alexia

Today I have Alexia from Adventures in Reading discussing her favourite diverse reads! I love Alexia’s blog and I admire her as general blogger/human and I was so glad to hear that she wanted to contribute to this event! If you don’t follow her already, go do so immediately! You won’t regret it!

About Alexia

MeShe is a 29 year old blogger who has been blogging about books for over two years. She’s a coffee addict and a chocolate addict. She have 3 wonderful cats who bring her so much joy every single day. Her favorite way to wind down after a busy day is to binge watch Netflix with rocky road ice cream. You can find her at Adventures in Reading or follow her on Twitter.

Alexia’s Diverse Recommendations!

PointePointe by Brandy Colbert
Published April 10th 2014
Add it on Goodreads

Theo is better now.

She’s eating again, dating guys who are almost appropriate, and well on her way to becoming an elite ballet dancer. But when her oldest friend, Donovan, returns home after spending four long years with his kidnapper, Theo starts reliving memories about his abduction—and his abductor.

Donovan isn’t talking about what happened, and even though Theo knows she didn’t do anything wrong, telling the truth would put everything she’s been living for at risk. But keeping quiet might be worse.

Why Alexia Recommends It: I read this book back in 2014, and it still sticks with me today. We have a book that tackles serious issues such as eating disorders, kidnapping, pedophilia, rape etc. Not to mention the main character, Theo, is an African American teenager, one of the few in her Chicago school. This book exemplifies diversity in the best way.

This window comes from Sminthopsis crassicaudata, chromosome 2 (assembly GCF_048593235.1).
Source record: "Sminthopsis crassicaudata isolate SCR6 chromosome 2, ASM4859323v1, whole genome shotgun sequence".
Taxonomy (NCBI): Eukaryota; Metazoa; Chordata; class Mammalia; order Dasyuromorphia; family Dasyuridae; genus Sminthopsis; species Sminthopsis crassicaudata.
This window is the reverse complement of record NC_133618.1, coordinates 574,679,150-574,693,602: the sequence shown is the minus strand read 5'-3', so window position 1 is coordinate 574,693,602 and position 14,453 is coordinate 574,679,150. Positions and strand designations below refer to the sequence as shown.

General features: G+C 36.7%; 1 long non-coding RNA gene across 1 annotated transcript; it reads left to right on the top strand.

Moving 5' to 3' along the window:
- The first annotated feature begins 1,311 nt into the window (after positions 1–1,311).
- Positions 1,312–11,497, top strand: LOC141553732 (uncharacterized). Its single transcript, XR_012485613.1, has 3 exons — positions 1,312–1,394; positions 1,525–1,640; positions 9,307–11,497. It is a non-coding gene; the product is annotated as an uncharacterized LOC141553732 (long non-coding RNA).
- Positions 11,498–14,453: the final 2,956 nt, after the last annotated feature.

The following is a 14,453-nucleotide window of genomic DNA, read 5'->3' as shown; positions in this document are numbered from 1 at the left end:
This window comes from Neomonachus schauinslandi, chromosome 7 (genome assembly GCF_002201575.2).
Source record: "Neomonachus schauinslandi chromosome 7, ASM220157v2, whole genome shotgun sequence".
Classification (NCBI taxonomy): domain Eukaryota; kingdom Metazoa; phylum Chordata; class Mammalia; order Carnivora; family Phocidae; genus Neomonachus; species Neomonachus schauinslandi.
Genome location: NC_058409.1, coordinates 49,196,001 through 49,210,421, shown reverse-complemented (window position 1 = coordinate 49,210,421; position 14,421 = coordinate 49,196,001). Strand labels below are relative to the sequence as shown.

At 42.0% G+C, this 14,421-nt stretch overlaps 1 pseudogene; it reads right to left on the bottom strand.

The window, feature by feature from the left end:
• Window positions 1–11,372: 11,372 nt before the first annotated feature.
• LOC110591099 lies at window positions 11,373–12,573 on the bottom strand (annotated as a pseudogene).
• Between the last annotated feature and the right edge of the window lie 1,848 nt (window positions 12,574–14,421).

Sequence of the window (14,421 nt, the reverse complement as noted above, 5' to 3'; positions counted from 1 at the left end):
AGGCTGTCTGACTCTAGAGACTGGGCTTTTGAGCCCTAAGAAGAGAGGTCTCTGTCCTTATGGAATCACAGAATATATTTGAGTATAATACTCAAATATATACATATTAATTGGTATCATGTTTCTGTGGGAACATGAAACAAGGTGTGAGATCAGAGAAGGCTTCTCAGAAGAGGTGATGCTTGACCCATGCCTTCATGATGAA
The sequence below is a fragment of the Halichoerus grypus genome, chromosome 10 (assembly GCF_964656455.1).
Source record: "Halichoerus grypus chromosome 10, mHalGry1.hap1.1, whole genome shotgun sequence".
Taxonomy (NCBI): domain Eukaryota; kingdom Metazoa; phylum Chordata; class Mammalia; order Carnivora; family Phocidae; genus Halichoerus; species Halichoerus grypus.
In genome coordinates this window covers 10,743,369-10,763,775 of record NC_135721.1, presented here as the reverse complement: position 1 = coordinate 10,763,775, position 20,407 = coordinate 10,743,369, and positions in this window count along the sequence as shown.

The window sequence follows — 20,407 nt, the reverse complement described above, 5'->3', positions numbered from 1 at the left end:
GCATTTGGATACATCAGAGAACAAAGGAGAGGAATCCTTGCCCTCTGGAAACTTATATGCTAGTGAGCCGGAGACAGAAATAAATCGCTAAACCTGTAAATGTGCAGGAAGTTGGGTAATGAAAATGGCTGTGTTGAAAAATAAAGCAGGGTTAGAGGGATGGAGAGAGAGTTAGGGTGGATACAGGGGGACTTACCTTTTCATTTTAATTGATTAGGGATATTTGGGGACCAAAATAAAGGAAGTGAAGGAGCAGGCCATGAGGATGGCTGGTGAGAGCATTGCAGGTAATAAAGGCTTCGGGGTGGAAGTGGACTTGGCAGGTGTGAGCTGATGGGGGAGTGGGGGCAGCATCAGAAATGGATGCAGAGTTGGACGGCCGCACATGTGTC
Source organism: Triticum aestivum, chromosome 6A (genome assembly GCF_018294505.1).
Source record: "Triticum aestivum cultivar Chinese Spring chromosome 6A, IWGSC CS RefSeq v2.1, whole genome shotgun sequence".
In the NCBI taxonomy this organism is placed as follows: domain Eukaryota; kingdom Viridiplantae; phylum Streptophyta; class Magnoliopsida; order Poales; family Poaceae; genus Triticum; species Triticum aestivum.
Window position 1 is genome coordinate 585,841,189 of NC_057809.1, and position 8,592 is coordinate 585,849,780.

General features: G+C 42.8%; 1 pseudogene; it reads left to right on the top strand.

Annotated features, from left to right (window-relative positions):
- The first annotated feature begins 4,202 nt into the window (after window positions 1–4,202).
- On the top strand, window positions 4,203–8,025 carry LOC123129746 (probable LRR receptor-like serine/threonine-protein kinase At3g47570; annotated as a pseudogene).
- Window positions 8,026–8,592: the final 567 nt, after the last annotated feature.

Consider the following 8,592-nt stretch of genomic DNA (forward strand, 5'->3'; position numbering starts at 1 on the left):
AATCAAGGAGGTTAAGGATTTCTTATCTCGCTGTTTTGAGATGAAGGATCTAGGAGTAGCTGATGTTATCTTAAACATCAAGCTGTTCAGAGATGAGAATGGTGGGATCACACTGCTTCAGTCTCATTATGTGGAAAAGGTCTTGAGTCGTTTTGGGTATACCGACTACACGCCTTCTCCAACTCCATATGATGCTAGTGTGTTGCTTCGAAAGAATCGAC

Far From You by Tess SharpeFar from You
Published April 8th 2014
Add it to GoodReads

Sophie Winters nearly died. Twice.

The first time, she’s fourteen, and escapes a near-fatal car accident with scars, a bum leg, and an addiction to Oxy that’ll take years to kick.

The second time, she’s seventeen, and it’s no accident. Sophie and her best friend Mina are confronted by a masked man in the woods. Sophie survives, but Mina is not so lucky. When the cops deem Mina’s murder a drug deal gone wrong, casting partial blame on Sophie, no one will believe the truth: Sophie has been clean for months, and it was Mina who led her into the woods that night for a meeting shrouded in mystery.

After a forced stint in rehab, Sophie returns home to a chilly new reality. Mina’s brother won’t speak to her, her parents fear she’ll relapse, old friends have become enemies, and Sophie has to learn how to live without her other half. To make matters worse, no one is looking in the right places and Sophie must search for Mina’s murderer on her own. But with every step, Sophie comes closer to revealing all: about herself, about Mina and about the secret they shared.

Why Alexia Recommended It: Hello, bisexual female main character. Holy crap, I loved Sophie through all of her flaws. This book tackled addiction very well.

The Wrath and the Dawn (The Wrath and the Dawn, #1)The Wrath and the Dawn by Renee Ahdieh
Published May 12th 2015
Add it to Goodreads

One Life to One Dawn.

In a land ruled by a murderous boy-king, each dawn brings heartache to a new family. Khalid, the eighteen-year-old Caliph of Khorasan, is a monster. Each night he takes a new bride only to have a silk cord wrapped around her throat come morning. When sixteen-year-old Shahrzad’s dearest friend falls victim to Khalid, Shahrzad vows vengeance and volunteers to be his next bride. Shahrzad is determined not only to stay alive, but to end the caliph’s reign of terror once and for all.